London Underground staff are out on strike. It is perhaps fitting, in the week when the Blitz began in the city 70 years ago, that most Londoners (Mayor Boris Johnson and media excepted) have not made an awful lot of fuss.
The Business Secretary, Vince Cable, suggests that the RMT’s Bob Crow, who is spearheading the Tube action, is an “embarrassment” to leaders of bigger unions. But could Cable have underestimated the strength of opposition within the movement – and the public – to the coalition’s economic plans?
This time last year, the union leaders we interviewed were anxiously anticipating the return of a Conservative government. Today, confronted by the Con-Lib coalition’s cuts, they tell us to expect a fight. Not all of them may put it as forcefully as Crow, but they appear united in their readiness to resist. The Labour leadership contenders pledge to work with trade unionists in order to win again. It will be interesting, therefore, to see which Miliband emerges as leader. David or the union-favoured Ed.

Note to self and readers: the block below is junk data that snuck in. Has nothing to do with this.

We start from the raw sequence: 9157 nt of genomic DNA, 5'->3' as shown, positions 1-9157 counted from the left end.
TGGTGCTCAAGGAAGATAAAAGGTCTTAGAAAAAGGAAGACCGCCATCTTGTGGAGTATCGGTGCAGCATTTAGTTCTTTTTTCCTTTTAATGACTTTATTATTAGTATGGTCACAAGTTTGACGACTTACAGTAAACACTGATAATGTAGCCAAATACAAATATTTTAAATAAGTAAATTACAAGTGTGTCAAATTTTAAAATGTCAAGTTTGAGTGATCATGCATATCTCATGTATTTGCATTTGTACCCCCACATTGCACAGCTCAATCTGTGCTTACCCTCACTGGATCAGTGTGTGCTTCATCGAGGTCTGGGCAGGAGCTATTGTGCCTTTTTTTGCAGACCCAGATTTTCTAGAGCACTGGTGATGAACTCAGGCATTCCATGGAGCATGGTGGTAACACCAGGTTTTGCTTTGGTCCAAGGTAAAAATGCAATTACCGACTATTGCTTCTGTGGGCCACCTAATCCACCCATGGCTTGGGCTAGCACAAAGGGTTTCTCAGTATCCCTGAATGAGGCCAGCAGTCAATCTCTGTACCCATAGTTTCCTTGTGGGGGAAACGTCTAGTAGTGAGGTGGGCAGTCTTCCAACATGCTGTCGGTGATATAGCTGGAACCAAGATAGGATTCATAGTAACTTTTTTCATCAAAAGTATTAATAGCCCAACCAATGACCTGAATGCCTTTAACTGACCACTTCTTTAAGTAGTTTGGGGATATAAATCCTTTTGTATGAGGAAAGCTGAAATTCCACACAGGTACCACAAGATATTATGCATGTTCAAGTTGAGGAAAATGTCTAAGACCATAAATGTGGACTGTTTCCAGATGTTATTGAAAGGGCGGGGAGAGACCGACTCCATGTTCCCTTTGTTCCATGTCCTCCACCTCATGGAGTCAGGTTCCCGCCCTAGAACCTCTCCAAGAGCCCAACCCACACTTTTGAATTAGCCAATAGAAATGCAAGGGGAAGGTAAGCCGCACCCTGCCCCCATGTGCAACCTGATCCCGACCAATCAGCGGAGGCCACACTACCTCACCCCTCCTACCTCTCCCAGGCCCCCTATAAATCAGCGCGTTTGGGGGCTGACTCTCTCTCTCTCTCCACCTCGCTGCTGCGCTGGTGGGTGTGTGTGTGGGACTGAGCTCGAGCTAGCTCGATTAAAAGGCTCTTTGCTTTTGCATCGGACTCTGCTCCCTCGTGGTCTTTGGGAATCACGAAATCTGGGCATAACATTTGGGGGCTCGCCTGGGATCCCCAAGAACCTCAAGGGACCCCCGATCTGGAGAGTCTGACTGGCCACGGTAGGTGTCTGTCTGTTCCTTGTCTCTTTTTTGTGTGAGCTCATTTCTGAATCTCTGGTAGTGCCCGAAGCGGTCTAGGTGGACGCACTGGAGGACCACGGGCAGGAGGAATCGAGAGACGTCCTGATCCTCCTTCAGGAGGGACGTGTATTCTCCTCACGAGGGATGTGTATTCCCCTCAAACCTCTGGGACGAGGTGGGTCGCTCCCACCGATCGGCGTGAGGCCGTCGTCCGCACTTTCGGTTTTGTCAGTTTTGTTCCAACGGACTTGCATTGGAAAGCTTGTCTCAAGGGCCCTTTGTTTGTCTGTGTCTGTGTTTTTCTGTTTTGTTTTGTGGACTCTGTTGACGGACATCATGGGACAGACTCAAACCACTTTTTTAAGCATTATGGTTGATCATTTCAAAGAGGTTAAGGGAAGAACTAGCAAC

13 September 2010
The New Statesman goes behind the froth of daily headlines to look at the people and the passions shaping our world.
Be well-informed. Be a New Statesman reader.